Stories about Pakistani Literature

Who should we write about?

Are the people we write about, The only ones that exist? These days, They say, It’s impossible to be alive, Without a voice, A presence. You’ve stopped asking why, But still they say, It’s important the world remembers, Remembers that you exist. But there are those, Who exist (and have existed), Without a word, Who think and act, And prefer not to write. Who live, And stand comfortably next to death, Unafraid, Unprotesting. These people, Hold on to their thoughts, Peeking at them at nights, And pushing them deep inside long overcoats during the day. They derive pleasure in the most insignificant things, And belittle the most significant ones, Who are these people? Who leave without a trace, Without fanfare, Or memorials, Or movies that display their pictures, Nor can people trace the length of their smiles, Nor are children named after them. And not even the bench has their imprints anymore. But maybe, we should call back our eyes, And search, now, in other places. Which ...

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One day, you’ll know

The black wheelchair rolls on the newly swept marble floor, clean as a mirror, reflecting all the dreams that died away, He sits by the caged window, watching the shadows lengthen as his children grow, A fragile grey hand moves with the wind, uncontrollable, making the sacred last letter impossible, He watches the dust settle on the cold bed, the grey waves of light enter from the window, a burden, making him regret his existence.  The seed of love, planted with the youth of his hands into the ground of birth, now matured; a shadow, an image, invisible, Blue and cuffed, the eyes, a war zone, soldiers battling against the inevitable ...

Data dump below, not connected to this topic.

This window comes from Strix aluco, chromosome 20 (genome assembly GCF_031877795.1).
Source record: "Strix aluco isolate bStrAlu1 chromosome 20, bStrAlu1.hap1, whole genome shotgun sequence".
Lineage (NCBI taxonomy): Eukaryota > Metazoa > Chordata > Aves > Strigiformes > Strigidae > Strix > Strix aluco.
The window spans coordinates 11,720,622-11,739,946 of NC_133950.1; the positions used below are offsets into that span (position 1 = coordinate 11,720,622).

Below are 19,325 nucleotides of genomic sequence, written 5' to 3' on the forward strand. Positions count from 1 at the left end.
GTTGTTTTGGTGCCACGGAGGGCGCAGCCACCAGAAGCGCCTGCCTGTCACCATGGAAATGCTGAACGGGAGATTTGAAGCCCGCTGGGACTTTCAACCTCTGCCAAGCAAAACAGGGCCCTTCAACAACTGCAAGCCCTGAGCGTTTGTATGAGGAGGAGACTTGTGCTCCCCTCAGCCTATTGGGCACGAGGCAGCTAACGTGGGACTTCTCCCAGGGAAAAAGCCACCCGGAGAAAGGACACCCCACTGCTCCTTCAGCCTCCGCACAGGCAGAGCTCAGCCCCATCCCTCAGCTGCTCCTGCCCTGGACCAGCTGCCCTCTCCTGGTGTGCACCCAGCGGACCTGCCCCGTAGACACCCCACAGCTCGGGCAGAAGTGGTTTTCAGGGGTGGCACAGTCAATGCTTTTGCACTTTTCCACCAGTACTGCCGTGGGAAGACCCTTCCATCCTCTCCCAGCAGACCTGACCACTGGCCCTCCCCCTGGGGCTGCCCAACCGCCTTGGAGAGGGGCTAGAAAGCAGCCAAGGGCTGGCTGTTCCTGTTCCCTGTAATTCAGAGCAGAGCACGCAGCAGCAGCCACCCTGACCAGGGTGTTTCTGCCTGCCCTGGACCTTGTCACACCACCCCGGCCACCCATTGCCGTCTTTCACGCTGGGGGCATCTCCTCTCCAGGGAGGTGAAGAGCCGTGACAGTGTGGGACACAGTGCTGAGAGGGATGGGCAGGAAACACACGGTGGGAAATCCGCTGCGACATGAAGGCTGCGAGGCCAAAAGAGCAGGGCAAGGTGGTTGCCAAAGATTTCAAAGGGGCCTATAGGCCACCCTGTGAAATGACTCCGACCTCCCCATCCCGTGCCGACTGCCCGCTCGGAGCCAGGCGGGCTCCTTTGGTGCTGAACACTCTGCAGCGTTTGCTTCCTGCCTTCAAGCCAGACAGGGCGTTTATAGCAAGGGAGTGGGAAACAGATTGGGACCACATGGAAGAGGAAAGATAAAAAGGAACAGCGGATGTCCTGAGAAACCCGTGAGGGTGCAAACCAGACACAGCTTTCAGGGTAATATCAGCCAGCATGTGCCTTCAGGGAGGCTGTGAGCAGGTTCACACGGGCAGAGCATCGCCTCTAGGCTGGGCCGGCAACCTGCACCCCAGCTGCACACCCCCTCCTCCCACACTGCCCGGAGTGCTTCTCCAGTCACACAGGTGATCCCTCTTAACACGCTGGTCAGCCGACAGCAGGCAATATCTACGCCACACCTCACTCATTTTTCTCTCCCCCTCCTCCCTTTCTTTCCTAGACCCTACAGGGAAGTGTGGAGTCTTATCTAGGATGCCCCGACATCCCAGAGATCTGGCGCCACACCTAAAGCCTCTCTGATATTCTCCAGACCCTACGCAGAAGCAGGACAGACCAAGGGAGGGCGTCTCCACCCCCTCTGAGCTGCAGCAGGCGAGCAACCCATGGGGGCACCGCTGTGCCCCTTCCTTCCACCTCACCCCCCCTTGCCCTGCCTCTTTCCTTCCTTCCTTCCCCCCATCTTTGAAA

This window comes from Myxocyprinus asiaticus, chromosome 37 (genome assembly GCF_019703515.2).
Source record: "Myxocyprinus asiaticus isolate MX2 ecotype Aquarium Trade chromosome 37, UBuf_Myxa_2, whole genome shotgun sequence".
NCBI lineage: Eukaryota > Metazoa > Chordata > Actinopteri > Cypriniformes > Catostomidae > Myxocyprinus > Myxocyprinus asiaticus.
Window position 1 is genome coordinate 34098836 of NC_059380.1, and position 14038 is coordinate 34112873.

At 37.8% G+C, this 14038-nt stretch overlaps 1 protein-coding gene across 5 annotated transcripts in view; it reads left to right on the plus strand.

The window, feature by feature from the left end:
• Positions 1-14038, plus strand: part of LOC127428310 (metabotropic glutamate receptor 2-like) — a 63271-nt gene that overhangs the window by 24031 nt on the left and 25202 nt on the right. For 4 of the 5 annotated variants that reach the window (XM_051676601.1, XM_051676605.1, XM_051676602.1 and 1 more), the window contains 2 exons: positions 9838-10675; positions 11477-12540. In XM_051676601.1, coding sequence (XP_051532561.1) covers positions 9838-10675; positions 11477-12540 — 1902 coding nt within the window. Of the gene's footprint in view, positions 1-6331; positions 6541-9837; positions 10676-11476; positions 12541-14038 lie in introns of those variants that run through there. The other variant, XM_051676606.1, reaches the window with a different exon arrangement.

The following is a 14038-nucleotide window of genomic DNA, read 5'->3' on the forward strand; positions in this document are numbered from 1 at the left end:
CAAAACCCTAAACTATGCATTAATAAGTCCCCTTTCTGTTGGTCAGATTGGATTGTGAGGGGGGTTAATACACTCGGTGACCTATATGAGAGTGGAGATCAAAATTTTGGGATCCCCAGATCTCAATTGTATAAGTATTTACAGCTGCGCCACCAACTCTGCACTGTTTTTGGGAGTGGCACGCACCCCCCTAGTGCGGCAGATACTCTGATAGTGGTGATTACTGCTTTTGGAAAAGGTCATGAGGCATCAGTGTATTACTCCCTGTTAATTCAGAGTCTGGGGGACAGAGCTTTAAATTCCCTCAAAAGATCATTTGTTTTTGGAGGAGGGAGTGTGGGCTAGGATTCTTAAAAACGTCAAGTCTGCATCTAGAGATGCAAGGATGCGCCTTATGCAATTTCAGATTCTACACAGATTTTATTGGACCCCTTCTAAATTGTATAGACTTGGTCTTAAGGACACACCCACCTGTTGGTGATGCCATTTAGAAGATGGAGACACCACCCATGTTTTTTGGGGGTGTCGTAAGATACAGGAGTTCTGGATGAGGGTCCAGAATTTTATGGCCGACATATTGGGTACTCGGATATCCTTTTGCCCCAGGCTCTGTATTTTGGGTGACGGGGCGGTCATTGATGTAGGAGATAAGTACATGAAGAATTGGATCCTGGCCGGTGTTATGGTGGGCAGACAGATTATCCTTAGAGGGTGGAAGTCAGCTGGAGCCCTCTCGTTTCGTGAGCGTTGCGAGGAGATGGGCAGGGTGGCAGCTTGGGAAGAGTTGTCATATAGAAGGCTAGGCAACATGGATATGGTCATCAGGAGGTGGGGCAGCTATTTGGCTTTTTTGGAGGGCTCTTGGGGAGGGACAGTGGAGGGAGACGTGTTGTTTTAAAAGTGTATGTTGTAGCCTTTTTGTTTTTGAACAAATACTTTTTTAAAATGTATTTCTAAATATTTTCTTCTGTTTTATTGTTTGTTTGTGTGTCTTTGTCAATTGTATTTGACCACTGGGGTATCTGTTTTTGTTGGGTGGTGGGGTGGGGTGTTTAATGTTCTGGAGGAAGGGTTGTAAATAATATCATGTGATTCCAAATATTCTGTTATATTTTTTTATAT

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Live it now or leave

Permit me to be dead by next morning. A night in passion had been exhaustive, As dreams burnt in their heat; Lost in the ecstasy, As if there were no tomorrow. Live it now Or leave! They bluntly told me. What I’ve done, is what I’ve done. I can’t undo what I lost, Or gained, As we wanted it to go on, And on. Hence, I refuse to wake Thinking it was another dream That faded into nothingness ...